Biography of Charles Henry Knowles
Sir Charles Henry Knowles, naval officer during the American War of Independence, and the French Revolutionary and Napoleonic Wars, was born in Jamaica in 1754, the only surviving son of the Governor of Jamaica, Admiral Sir Charles Knowles.
Educated at Eton, Knowles went on to study at Glasgow and Edinburgh. He matriculated at the University of Glasgow in 1768, the same year he enlisted in the Royal Navy.
Knowles was stationed at a series of ports in Britain, and in New York, for the first ten years of his career. After ascending to the baronetcy upon his father's death in 1777, he was sent to the West Indies aboard the ship 'Ceres' as Captain. The Ceres took part in a skirmish with a French squadron near St Lucia, after which Knowles and his fellow crew were captured. Here, his title came in handy, and Sir Charles was exchanged for a wealthy French prisoner.
Knowles was given his own flagship, the 'Prince of Wales', and captained it in a battle off the coast of Grenada in July 1779, at which he was lightly wounded. His able conduct earned him appointments at Gibraltar. For the next two years he led patrols in the Mediterranean, frequently engaging and defeating French and Spanish privateers.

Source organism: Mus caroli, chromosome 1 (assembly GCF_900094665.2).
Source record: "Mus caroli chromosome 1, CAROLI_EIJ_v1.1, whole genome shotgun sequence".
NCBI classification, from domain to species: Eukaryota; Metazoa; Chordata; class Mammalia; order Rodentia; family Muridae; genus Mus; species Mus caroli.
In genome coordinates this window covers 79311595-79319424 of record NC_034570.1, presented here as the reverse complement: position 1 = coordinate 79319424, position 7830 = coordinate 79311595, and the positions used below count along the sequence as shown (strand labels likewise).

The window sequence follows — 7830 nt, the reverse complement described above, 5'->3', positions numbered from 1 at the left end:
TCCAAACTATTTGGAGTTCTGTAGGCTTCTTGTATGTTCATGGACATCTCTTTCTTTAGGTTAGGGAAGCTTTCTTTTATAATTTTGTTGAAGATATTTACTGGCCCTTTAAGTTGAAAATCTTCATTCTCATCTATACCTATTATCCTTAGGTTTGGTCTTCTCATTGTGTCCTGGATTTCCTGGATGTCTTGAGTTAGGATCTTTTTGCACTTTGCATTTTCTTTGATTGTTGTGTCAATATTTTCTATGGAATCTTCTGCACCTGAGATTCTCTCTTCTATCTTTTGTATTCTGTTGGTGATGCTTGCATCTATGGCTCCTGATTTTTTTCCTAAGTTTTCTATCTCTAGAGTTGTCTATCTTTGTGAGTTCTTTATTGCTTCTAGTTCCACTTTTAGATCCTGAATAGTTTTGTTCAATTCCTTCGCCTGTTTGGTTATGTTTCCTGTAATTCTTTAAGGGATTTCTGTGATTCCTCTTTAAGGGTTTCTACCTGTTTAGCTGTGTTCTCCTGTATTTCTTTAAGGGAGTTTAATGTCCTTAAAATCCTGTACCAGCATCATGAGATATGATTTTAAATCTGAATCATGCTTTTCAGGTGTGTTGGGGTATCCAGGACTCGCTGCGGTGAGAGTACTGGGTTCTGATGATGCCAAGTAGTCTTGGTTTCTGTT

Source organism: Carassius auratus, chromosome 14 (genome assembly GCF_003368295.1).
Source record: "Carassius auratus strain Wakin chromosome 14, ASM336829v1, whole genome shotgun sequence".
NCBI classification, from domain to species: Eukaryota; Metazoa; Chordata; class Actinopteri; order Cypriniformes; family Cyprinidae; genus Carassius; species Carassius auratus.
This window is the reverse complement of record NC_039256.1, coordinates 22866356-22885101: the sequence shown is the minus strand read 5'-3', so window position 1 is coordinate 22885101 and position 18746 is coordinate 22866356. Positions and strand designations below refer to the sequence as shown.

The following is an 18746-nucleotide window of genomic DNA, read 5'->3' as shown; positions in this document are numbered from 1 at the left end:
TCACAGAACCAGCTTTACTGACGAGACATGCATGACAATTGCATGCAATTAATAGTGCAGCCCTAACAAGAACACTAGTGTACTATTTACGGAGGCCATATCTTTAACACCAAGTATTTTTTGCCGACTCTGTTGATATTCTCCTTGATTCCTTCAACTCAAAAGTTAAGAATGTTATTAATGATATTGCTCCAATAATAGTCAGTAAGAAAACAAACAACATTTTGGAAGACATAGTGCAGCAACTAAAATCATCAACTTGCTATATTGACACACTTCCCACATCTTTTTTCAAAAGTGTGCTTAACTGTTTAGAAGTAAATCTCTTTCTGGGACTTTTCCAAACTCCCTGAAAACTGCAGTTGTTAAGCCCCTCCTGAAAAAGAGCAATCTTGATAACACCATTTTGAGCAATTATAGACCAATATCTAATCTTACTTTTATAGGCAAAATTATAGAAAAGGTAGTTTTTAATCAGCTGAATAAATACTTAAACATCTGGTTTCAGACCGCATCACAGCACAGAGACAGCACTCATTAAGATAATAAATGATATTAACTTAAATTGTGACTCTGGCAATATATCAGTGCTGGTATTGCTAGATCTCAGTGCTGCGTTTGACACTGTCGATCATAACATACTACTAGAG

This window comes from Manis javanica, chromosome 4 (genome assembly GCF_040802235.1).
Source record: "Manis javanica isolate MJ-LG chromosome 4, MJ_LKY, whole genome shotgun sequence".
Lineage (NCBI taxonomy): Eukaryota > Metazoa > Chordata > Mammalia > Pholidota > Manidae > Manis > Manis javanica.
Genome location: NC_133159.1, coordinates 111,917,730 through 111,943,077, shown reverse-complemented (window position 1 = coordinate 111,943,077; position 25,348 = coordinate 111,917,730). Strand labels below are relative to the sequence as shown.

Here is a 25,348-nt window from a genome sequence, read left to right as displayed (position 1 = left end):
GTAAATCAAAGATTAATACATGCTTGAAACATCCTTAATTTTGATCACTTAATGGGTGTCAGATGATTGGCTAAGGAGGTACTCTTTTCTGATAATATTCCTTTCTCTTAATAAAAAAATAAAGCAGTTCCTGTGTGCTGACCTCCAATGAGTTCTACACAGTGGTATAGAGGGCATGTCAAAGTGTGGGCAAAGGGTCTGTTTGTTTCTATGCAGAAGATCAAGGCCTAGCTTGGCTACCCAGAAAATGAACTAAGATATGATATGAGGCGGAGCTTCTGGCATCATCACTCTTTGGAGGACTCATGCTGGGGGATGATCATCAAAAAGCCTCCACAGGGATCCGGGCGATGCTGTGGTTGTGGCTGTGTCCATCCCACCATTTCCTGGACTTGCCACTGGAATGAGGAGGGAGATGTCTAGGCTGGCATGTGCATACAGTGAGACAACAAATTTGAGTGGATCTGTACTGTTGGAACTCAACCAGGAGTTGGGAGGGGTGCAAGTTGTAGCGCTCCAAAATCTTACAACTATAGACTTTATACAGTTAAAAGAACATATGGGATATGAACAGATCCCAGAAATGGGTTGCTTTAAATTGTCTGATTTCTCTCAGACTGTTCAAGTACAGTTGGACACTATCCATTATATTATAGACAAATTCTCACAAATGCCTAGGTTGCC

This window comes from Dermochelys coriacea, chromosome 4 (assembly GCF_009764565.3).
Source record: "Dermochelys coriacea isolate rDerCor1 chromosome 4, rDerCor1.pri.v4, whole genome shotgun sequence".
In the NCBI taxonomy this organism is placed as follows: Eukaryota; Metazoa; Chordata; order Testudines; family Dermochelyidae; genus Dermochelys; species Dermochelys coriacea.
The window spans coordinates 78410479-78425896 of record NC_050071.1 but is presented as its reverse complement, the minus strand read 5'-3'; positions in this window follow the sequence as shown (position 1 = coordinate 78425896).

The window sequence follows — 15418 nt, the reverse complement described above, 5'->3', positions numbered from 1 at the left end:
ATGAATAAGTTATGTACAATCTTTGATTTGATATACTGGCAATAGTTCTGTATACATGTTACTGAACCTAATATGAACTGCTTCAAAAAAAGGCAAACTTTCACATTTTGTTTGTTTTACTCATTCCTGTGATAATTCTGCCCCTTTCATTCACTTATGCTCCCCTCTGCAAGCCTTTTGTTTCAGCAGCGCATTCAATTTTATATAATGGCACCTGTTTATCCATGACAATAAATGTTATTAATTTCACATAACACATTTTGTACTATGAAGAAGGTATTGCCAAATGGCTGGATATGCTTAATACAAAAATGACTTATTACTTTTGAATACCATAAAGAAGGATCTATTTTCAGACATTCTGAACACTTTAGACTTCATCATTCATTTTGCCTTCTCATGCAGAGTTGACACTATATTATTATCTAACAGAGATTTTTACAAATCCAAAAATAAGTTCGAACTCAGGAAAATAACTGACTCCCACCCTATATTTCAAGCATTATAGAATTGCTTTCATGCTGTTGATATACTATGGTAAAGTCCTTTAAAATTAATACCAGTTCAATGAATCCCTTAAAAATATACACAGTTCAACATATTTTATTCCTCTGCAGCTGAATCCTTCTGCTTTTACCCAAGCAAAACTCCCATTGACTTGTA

He briefly commanded the 'Daedalus' frigate off the North American coast in 1793-4, but subsequently returned to the Mediterranean. It was then that he earned his greatest achievement, in contributing to Horatio Nelson's victory at the Battle of the Cape St Vincent in 1797. Like his fellow captains, Knowles was congratulated by Parliament and received a gold medal.
Shortly after this battle, Knowles' ill-health forced the end of his active service, but in recognition of his contribution to naval successes, he subsequently earned a string of honorary promotions: Rear-Admiral in 1799, Vice-Admiral in 1804, and Admiral in 1810. He was also made Knight Commander of the Bath (KCB) in 1820.
Knowles died in November 1831.